You know those people who claim to know everything, commonly known as “know-it-alls”? Well next time you encounter one you can rest assured that most of what they claim to know is actually false. A new study from Cornell University finds that those who “overclaim”, or think they know everything about a particular topic, are more likely to pretent knowledge of completely false information.
According to the Israeli psychological scientist Stav Atir, who conducted the study, “Our work suggests that the seemingly straightforward task of judging one’s knowledge may not be so simple, particularly for individuals who believe they have a relatively high level of knowledge to begin with,” he said in a statement.
For know-it-alls, false facts are hard to spot
The claim seems to be a logical one, but how do you go about testing one’s purported knowledge against their actual knowledge and expertise?
To find out why people make these spurious claims, Atir and colleagues from Cornell and Tulane Universities designed a series of experiments to test out people’s self-perceived knowledge, compared to their actual expertise.
One hundred participants were asked to rate their general knowledge of personal finance, as well as their knowledge of 15 specific financial terms. Most of the terms on the list were real (for example, Roth IRA, inflation, home equity), but the researchers also included three made-up terms (pre-rated stocks, fixed-rate deduction, annualized credit).
As expected, people who saw themselves as financial wizards were most likely to claim expertise of the bogus financial terms that were added into the mix.
“The more people believed they knew about finances in general, the more likely they were to overclaim knowledge of the fictitious financial terms,” Atir said. “The same pattern emerged for other domains, including biology, literature, philosophy, and geography.”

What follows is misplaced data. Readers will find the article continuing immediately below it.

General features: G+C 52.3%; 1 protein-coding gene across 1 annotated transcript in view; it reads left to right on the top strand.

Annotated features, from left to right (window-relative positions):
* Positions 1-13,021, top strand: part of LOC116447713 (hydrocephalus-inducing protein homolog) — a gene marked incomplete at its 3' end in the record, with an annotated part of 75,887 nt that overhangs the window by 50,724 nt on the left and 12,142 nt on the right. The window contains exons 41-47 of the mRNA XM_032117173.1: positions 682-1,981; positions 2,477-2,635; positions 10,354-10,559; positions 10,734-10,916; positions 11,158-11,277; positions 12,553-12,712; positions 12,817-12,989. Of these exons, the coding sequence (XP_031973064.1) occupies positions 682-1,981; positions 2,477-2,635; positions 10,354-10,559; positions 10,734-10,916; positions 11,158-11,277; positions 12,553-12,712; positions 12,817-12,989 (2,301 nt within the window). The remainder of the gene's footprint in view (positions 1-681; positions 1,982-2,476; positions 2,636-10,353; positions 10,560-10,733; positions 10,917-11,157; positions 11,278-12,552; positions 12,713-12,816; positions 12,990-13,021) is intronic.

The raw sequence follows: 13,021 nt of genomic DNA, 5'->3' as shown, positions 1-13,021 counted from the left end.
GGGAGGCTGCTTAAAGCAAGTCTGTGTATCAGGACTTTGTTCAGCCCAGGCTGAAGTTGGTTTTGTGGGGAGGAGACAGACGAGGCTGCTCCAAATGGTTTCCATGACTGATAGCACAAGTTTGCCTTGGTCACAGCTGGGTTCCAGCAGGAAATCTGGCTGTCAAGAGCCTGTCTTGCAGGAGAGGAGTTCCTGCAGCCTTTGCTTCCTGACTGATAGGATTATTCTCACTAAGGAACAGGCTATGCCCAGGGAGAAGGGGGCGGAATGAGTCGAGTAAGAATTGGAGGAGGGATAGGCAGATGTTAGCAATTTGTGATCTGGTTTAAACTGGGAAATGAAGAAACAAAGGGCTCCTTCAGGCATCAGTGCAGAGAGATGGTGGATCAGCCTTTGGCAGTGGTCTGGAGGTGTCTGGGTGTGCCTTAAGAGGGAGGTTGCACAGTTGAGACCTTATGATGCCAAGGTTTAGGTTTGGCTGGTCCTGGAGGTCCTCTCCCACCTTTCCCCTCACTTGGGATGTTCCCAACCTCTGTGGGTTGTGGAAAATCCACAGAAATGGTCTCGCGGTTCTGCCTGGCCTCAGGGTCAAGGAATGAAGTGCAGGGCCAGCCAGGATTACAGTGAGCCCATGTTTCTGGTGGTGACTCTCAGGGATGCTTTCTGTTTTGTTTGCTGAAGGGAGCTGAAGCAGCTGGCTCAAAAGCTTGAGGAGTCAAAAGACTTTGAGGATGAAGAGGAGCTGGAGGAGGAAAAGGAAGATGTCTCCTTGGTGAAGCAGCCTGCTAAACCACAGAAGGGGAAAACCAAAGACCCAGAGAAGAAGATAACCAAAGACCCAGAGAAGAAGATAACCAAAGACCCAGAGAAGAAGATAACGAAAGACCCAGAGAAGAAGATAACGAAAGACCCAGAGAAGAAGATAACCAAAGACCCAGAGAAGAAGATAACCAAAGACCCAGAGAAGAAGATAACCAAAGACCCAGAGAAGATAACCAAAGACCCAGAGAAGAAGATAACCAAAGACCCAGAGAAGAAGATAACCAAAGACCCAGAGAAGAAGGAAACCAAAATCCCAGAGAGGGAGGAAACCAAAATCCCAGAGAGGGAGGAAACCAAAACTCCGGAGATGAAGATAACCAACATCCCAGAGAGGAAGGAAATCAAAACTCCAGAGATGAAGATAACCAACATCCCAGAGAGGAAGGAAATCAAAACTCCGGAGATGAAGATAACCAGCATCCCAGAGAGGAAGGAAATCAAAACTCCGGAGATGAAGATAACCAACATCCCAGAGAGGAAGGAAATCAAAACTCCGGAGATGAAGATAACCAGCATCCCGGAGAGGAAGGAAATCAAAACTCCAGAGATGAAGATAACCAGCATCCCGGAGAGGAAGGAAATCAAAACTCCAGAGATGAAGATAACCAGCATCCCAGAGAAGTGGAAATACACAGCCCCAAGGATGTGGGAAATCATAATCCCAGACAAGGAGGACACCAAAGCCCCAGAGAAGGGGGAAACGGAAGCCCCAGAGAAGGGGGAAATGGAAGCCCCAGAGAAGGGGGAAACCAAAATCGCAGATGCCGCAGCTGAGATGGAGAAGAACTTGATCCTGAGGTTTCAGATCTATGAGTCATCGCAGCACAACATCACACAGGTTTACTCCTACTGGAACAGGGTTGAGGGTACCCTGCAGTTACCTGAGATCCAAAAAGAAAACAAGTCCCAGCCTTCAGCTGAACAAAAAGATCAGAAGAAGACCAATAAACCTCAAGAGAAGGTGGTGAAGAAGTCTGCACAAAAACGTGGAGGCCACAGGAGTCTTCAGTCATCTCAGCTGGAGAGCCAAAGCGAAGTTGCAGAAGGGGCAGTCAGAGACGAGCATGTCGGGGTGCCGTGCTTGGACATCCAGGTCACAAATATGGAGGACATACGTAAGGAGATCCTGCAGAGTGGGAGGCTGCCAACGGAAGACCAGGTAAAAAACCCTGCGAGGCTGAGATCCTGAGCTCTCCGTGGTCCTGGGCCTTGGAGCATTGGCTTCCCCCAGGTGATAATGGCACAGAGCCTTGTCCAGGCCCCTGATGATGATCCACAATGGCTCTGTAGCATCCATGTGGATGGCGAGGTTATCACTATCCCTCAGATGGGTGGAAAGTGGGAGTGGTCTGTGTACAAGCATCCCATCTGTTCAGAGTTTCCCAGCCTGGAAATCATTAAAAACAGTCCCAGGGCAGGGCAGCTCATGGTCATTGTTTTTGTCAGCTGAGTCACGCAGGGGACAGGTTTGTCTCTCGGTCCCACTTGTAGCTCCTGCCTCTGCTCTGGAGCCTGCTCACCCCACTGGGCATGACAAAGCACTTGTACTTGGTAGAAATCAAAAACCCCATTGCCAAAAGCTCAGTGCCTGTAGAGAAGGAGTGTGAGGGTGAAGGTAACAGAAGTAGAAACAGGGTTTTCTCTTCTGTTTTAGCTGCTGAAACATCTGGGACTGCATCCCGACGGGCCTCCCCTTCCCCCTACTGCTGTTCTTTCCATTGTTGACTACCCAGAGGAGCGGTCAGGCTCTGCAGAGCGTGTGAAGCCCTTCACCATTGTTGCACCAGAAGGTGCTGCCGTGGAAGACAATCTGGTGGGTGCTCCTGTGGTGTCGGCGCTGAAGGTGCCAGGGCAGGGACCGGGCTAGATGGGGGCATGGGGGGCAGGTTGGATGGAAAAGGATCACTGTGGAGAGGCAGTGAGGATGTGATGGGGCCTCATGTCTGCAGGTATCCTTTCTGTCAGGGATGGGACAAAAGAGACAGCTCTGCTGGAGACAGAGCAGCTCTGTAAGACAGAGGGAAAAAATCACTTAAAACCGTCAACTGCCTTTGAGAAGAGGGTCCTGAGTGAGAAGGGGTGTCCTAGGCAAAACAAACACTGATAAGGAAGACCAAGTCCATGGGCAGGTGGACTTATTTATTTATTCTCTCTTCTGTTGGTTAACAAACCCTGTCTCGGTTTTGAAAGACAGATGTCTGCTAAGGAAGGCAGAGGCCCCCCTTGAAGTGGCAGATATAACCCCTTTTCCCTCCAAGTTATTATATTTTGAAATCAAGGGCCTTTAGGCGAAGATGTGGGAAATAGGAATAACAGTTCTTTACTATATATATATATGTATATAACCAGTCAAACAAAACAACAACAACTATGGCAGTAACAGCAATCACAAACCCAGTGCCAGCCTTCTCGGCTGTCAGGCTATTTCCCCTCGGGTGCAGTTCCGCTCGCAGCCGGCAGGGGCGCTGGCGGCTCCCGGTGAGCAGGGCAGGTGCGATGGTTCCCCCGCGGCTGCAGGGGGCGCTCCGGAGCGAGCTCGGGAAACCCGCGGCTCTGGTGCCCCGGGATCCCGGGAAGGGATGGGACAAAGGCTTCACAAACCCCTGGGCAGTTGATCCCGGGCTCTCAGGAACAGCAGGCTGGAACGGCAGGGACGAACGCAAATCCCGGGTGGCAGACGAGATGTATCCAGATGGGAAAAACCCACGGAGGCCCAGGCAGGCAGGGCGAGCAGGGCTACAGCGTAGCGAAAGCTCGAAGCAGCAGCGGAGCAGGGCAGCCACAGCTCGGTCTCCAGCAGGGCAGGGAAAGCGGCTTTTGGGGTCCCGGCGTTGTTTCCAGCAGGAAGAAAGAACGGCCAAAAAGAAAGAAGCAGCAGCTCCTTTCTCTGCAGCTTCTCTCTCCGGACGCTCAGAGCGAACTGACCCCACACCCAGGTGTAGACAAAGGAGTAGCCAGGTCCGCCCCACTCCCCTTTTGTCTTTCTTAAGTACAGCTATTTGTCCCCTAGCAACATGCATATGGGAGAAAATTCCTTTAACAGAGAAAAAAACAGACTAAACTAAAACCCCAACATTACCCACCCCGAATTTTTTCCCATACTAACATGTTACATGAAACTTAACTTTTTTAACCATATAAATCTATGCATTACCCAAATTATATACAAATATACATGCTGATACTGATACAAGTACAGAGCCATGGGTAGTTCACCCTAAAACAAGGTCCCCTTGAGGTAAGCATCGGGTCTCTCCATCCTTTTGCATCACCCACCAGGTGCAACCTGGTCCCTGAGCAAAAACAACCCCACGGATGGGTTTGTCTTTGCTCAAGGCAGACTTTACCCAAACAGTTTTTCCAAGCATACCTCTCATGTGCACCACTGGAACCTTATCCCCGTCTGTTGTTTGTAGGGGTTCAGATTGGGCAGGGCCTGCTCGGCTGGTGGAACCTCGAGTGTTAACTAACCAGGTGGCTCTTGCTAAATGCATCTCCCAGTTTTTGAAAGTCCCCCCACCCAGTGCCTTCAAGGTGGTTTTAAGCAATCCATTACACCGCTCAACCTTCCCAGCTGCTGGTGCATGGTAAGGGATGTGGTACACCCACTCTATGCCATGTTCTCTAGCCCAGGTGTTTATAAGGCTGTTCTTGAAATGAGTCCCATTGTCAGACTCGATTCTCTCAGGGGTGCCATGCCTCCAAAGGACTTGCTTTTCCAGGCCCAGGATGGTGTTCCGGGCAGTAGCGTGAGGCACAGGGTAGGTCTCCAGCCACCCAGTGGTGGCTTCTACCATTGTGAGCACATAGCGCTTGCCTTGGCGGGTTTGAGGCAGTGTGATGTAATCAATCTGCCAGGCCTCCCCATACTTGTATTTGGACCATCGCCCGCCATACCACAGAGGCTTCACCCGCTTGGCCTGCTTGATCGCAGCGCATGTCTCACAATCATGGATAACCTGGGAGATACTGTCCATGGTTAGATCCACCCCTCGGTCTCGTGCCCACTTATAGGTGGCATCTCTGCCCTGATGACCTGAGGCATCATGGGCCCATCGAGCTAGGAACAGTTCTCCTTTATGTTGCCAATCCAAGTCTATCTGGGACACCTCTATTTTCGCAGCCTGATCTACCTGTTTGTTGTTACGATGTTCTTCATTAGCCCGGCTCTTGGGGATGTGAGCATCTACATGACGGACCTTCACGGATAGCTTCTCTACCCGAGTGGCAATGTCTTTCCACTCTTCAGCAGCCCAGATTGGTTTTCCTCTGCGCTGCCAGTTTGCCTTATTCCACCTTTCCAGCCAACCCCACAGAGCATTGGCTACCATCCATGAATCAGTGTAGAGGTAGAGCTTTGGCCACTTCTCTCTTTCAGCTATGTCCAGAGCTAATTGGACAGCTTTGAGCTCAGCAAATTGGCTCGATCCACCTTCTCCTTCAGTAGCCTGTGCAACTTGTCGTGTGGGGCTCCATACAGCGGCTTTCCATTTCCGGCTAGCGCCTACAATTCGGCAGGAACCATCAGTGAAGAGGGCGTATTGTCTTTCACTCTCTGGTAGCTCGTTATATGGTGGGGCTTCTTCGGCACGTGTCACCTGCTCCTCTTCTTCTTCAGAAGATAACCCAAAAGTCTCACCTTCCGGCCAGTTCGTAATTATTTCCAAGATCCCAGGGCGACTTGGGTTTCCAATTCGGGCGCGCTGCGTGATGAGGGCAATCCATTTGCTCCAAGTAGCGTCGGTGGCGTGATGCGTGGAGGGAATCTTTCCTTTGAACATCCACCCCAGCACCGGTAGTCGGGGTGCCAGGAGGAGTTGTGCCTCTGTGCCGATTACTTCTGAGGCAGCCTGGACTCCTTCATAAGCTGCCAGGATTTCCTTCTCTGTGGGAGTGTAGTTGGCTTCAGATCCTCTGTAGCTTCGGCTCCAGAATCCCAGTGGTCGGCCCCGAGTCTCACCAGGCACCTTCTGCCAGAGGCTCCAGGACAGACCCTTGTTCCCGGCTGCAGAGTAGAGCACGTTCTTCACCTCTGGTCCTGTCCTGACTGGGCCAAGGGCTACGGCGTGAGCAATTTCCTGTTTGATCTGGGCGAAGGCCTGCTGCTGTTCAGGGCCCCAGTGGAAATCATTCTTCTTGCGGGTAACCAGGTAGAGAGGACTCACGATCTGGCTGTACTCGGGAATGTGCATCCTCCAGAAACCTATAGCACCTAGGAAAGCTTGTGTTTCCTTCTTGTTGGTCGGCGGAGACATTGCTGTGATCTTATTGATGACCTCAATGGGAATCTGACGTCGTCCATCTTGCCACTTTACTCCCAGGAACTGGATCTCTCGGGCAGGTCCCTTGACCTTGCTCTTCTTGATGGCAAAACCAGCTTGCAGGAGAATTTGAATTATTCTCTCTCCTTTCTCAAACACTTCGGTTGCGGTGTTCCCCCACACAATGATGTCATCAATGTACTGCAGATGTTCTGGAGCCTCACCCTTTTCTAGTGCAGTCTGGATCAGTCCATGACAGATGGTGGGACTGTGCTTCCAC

“For instance,” Atir explains “people’s assessment of how much they know about a particular biological term will depend in part on how much they think they know about biology in general.”
Catching overclaimers off guard
In another experiment, the researchers warned one set of 49 participants ahead of time that some of the terms on a list would be made up. However, even after receiving the warning, the self-proclaimed experts were more likely to confidently claim familiarity with fake biological terms, such as “meta toxins” and “bio-sexual.”
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To confirm that people’s self-perceived expertise was driving their overclaiming, the research team manipulated participants’ sense of knowledge mastery through a geography quiz. Participants were randomly assigned to complete either an easy quiz on iconic US cities, a difficult quiz on very obscure places, or no quiz. Those participants who had completed the easy quiz felt like experts, and reported that they were more knowledgeable about geography in general than those individuals in the other two groups.
The participants then rated their familiarity with a list of real—and a few completely fake—US cities.
In all three conditions people recognized the real locations, such as Philadelphia and the National Mall. Ironically, those people who had taken the easy quiz, and concluded they were more knowledgeable about US geography, were more likely than the other two groups to claim they were knowledgeable about non-existent locations, such as Cashmere, Oregon.
Know-it-alls risk the danger of knowing less
The research team warns that a tendency to overclaim, especially in self-perceived experts, may actually discourage individuals from educating themselves in precisely those areas in which they consider themselves knowledgeable—leading to potentially disastrous outcomes.
For example, failure to recognize or admit one’s knowledge gaps in the realm of finance or medicine could easily lead to uninformed decisions with devastating consequences for individuals.
“Continuing to explore when and why individuals overclaim may prove important in battling that great menace—not ignorance, but the illusion of knowledge,” the research team concludes.
The research, conducted by lead researcher Stav Atir of Cornell University, together with David Dunning and Emily Rosenzweig of Tulane University, was published in the Association for Psychological Science’s journal “Psychological Science”.